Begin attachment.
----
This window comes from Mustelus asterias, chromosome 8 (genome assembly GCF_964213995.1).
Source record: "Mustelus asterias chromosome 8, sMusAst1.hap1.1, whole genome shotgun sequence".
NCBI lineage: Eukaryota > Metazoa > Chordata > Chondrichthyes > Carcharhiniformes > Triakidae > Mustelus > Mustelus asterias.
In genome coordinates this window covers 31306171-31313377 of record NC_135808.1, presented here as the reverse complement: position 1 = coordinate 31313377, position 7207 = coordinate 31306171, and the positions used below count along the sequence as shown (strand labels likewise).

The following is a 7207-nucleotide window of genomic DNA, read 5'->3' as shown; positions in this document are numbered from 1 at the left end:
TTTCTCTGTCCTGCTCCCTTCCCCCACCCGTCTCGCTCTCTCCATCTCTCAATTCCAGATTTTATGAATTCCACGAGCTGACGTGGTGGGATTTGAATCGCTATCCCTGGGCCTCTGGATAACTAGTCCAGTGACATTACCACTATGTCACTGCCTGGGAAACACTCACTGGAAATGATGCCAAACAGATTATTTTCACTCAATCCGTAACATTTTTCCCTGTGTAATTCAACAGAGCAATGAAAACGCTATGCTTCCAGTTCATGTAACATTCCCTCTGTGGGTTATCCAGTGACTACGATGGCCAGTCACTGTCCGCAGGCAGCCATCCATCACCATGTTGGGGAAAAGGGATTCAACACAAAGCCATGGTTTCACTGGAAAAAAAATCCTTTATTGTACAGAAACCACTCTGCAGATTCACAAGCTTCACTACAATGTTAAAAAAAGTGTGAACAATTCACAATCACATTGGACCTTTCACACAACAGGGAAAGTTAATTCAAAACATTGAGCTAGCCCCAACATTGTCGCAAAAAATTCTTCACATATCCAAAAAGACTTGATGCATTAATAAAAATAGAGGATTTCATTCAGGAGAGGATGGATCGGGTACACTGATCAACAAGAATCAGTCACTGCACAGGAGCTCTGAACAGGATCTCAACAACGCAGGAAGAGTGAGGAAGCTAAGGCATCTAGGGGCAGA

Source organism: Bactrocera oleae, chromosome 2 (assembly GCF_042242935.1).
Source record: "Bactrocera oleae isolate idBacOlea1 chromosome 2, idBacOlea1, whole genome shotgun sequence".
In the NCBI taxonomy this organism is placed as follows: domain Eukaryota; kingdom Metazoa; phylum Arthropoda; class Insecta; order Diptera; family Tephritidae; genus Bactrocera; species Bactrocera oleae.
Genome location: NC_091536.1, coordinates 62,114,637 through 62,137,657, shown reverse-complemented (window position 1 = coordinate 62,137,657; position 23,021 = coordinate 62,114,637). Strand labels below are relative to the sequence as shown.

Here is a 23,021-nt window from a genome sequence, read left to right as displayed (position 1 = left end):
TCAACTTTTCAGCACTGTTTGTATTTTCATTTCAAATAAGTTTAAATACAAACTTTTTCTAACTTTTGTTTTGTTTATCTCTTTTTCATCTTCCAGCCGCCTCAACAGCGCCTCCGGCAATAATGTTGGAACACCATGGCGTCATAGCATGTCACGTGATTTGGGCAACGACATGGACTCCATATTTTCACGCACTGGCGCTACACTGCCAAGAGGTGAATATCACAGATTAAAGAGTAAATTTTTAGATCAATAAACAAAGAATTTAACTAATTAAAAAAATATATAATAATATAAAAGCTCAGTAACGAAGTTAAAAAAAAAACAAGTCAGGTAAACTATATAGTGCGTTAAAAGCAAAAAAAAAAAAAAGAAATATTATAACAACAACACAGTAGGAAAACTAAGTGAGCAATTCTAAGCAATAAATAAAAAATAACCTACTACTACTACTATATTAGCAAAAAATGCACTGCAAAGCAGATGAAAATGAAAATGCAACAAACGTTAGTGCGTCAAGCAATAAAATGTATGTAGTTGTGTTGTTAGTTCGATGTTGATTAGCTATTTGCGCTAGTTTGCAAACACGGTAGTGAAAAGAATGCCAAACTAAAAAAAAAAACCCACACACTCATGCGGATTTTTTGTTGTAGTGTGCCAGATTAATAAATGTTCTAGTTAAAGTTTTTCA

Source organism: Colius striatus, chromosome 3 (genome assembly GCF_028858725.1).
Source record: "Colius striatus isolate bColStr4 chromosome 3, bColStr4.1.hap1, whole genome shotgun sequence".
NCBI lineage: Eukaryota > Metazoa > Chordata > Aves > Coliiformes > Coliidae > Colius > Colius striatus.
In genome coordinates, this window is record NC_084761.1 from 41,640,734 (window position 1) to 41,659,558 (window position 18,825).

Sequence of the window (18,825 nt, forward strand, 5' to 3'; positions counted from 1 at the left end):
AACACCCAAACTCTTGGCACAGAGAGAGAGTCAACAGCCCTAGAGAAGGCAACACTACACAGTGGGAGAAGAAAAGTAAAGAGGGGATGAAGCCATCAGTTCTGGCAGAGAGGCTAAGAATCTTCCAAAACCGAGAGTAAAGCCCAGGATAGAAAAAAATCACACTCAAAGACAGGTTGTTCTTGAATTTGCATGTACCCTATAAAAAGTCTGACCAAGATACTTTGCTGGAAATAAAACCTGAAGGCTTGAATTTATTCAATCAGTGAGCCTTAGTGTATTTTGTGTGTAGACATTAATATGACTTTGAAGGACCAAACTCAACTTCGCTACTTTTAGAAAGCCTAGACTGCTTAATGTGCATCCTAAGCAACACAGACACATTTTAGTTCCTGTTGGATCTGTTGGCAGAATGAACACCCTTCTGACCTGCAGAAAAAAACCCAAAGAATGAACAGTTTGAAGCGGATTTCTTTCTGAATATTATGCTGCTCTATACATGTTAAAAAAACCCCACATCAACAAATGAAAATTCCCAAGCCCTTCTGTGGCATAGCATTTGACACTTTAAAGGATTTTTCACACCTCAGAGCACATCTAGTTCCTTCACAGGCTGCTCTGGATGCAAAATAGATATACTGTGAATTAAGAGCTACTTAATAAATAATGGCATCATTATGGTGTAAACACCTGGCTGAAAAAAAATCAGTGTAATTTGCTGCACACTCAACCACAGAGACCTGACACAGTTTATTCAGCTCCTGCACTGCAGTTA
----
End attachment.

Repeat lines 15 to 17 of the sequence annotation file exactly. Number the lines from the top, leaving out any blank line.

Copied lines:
NCBI lineage: Eukaryota > Metazoa > Chordata > Aves > Coliiformes > Coliidae > Colius > Colius striatus.
In genome coordinates, this window is record NC_084761.1 from 41,640,734 (window position 1) to 41,659,558 (window position 18,825).

Sequence of the window (18,825 nt, forward strand, 5' to 3'; positions counted from 1 at the left end):